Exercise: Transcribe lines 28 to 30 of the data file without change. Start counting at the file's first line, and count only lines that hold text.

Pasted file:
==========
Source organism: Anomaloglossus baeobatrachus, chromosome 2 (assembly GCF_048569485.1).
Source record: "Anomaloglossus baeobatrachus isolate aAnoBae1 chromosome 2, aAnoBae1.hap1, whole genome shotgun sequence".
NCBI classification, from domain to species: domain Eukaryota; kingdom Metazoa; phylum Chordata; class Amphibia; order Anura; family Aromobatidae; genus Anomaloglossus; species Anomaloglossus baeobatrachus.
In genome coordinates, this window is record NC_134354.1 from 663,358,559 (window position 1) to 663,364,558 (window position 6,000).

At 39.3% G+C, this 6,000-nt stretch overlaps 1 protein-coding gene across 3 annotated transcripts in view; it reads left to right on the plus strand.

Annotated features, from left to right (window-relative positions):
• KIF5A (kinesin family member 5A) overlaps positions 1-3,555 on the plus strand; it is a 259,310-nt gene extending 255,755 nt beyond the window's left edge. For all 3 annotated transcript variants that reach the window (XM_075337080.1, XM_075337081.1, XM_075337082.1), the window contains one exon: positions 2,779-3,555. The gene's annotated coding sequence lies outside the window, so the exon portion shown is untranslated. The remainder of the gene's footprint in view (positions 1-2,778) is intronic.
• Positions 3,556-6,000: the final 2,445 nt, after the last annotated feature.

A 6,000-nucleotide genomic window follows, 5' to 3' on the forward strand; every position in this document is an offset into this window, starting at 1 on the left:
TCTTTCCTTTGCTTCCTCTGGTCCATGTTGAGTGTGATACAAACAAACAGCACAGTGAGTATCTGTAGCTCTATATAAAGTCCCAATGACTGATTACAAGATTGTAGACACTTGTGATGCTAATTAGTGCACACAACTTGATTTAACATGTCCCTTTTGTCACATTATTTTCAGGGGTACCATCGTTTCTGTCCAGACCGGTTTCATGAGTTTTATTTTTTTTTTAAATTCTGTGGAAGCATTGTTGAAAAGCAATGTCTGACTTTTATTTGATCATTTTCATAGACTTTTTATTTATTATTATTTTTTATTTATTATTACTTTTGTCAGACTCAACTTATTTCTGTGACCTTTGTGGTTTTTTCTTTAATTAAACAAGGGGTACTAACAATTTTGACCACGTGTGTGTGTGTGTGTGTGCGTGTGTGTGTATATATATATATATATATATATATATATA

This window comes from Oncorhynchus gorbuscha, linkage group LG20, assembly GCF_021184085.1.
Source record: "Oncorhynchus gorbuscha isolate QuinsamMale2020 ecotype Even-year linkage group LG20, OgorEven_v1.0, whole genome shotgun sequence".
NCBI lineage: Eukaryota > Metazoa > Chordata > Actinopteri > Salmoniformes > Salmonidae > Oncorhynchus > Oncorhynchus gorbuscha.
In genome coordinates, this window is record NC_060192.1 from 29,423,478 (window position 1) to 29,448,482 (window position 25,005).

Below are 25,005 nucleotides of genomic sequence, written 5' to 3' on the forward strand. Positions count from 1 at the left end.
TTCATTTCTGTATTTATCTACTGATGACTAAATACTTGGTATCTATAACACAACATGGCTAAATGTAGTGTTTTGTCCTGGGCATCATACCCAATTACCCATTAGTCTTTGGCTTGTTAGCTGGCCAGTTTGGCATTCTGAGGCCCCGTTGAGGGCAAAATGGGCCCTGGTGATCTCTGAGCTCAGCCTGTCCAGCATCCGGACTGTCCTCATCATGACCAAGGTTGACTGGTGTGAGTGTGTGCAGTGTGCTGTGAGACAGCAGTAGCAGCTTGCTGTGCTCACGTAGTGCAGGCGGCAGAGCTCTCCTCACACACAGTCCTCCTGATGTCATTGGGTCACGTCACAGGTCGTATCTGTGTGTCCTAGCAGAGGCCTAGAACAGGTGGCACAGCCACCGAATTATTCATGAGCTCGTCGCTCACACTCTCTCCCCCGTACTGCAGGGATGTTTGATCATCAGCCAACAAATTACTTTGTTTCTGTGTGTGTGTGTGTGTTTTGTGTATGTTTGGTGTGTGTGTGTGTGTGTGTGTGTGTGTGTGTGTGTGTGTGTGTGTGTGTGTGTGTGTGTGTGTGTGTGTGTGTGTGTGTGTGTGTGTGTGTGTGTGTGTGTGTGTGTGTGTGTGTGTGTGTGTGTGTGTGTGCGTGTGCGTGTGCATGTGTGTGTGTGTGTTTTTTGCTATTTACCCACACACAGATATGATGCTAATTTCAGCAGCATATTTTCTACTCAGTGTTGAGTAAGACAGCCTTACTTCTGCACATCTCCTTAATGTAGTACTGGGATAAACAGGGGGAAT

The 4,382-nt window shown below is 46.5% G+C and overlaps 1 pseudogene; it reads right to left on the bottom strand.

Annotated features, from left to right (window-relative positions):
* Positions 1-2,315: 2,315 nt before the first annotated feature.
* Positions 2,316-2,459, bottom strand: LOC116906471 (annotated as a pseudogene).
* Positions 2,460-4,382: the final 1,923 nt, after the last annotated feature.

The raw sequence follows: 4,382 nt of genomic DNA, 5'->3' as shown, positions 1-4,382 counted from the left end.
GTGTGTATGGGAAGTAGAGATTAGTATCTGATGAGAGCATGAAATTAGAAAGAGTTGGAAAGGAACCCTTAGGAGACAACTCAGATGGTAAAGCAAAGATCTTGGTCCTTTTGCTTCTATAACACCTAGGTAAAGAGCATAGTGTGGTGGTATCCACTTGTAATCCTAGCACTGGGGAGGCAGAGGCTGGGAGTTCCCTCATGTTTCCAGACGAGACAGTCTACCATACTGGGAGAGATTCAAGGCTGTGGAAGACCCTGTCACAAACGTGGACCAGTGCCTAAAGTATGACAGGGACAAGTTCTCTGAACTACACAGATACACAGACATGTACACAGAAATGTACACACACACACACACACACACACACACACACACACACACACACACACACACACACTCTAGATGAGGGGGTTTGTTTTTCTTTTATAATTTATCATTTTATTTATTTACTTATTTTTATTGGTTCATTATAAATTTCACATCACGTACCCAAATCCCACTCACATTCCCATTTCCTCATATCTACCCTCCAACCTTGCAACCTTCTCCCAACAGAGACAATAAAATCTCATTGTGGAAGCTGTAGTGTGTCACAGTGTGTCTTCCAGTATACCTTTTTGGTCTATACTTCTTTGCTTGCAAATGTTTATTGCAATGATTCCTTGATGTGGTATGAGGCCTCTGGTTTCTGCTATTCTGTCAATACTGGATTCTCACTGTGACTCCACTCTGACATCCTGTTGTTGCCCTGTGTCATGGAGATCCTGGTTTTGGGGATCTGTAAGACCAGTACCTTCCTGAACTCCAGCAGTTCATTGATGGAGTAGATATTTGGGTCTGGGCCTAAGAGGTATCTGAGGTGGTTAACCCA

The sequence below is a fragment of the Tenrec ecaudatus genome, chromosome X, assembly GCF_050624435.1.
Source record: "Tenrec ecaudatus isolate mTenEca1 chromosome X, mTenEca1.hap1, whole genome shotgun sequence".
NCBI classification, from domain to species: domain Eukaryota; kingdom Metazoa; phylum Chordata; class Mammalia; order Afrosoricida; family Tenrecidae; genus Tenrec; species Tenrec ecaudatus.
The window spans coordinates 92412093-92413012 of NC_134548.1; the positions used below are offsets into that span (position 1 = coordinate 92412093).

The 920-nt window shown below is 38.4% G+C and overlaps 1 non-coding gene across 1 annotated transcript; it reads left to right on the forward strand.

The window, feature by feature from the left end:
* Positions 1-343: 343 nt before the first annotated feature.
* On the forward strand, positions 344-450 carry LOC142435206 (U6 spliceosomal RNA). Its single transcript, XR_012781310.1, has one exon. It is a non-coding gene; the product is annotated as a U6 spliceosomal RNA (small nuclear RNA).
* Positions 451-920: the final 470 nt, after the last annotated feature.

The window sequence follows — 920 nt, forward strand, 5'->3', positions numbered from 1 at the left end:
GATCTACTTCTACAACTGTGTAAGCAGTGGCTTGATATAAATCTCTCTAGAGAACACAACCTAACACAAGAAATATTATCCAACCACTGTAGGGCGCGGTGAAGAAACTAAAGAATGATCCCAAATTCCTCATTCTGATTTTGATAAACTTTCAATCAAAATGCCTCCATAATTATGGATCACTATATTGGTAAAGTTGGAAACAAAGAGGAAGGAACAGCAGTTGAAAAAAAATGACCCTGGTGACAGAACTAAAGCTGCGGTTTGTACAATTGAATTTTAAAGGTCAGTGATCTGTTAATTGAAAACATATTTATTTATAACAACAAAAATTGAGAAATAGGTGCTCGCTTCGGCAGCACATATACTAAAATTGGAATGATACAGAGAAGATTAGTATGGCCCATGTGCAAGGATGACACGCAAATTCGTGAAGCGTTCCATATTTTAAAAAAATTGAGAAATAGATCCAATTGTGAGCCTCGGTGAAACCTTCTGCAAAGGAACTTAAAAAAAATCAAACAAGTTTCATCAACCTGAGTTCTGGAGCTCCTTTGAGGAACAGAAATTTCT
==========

The 920-nt window shown below is 38.4% G+C and overlaps 1 non-coding gene across 1 annotated transcript; it reads left to right on the forward strand.

The window, feature by feature from the left end:
* Positions 1-343: 343 nt before the first annotated feature.